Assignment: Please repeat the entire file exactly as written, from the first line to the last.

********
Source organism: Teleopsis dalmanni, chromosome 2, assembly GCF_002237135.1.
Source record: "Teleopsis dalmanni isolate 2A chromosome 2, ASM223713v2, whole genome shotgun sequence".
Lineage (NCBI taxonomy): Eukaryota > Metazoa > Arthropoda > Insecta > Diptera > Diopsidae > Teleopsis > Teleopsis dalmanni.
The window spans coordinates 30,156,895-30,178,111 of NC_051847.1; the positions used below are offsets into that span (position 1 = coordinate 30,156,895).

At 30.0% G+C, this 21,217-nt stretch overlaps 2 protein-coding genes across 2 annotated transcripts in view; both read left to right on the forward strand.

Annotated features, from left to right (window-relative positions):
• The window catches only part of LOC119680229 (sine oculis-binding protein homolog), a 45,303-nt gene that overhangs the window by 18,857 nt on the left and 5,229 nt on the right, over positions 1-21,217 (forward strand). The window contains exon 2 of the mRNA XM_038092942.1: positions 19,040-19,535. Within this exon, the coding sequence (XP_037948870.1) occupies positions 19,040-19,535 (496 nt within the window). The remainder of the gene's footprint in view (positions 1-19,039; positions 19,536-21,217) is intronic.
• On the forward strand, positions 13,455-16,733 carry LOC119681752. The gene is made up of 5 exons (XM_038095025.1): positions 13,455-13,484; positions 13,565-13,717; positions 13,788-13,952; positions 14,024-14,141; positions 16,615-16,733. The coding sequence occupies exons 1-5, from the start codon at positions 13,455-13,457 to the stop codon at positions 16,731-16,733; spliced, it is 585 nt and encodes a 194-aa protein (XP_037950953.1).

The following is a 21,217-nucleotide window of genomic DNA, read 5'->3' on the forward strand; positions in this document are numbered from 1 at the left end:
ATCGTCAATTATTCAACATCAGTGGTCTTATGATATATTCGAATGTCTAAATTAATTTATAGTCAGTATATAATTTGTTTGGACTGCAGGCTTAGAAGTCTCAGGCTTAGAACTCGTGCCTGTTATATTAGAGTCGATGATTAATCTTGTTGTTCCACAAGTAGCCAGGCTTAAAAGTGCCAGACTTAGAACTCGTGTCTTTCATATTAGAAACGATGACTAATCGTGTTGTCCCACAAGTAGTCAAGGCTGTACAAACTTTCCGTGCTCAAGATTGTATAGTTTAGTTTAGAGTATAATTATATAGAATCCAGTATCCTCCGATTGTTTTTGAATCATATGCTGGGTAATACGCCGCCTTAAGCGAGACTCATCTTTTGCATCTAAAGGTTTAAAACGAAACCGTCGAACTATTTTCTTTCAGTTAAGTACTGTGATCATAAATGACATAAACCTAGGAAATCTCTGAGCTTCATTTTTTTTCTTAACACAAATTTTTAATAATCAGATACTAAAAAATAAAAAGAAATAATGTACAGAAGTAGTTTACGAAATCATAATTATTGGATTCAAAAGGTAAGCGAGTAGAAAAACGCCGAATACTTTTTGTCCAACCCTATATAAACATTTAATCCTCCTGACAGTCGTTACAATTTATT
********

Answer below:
Source organism: Teleopsis dalmanni, chromosome 2, assembly GCF_002237135.1.
Source record: "Teleopsis dalmanni isolate 2A chromosome 2, ASM223713v2, whole genome shotgun sequence".
Lineage (NCBI taxonomy): Eukaryota > Metazoa > Arthropoda > Insecta > Diptera > Diopsidae > Teleopsis > Teleopsis dalmanni.
The window spans coordinates 30,156,895-30,178,111 of NC_051847.1; the positions used below are offsets into that span (position 1 = coordinate 30,156,895).

At 30.0% G+C, this 21,217-nt stretch overlaps 2 protein-coding genes across 2 annotated transcripts in view; both read left to right on the forward strand.

Annotated features, from left to right (window-relative positions):
• The window catches only part of LOC119680229 (sine oculis-binding protein homolog), a 45,303-nt gene that overhangs the window by 18,857 nt on the left and 5,229 nt on the right, over positions 1-21,217 (forward strand). The window contains exon 2 of the mRNA XM_038092942.1: positions 19,040-19,535. Within this exon, the coding sequence (XP_037948870.1) occupies positions 19,040-19,535 (496 nt within the window). The remainder of the gene's footprint in view (positions 1-19,039; positions 19,536-21,217) is intronic.
• On the forward strand, positions 13,455-16,733 carry LOC119681752. The gene is made up of 5 exons (XM_038095025.1): positions 13,455-13,484; positions 13,565-13,717; positions 13,788-13,952; positions 14,024-14,141; positions 16,615-16,733. The coding sequence occupies exons 1-5, from the start codon at positions 13,455-13,457 to the stop codon at positions 16,731-16,733; spliced, it is 585 nt and encodes a 194-aa protein (XP_037950953.1).

The following is a 21,217-nucleotide window of genomic DNA, read 5'->3' on the forward strand; positions in this document are numbered from 1 at the left end:
ATCGTCAATTATTCAACATCAGTGGTCTTATGATATATTCGAATGTCTAAATTAATTTATAGTCAGTATATAATTTGTTTGGACTGCAGGCTTAGAAGTCTCAGGCTTAGAACTCGTGCCTGTTATATTAGAGTCGATGATTAATCTTGTTGTTCCACAAGTAGCCAGGCTTAAAAGTGCCAGACTTAGAACTCGTGTCTTTCATATTAGAAACGATGACTAATCGTGTTGTCCCACAAGTAGTCAAGGCTGTACAAACTTTCCGTGCTCAAGATTGTATAGTTTAGTTTAGAGTATAATTATATAGAATCCAGTATCCTCCGATTGTTTTTGAATCATATGCTGGGTAATACGCCGCCTTAAGCGAGACTCATCTTTTGCATCTAAAGGTTTAAAACGAAACCGTCGAACTATTTTCTTTCAGTTAAGTACTGTGATCATAAATGACATAAACCTAGGAAATCTCTGAGCTTCATTTTTTTTCTTAACACAAATTTTTAATAATCAGATACTAAAAAATAAAAAGAAATAATGTACAGAAGTAGTTTACGAAATCATAATTATTGGATTCAAAAGGTAAGCGAGTAGAAAAACGCCGAATACTTTTTGTCCAACCCTATATAAACATTTAATCCTCCTGACAGTCGTTACAATTTATT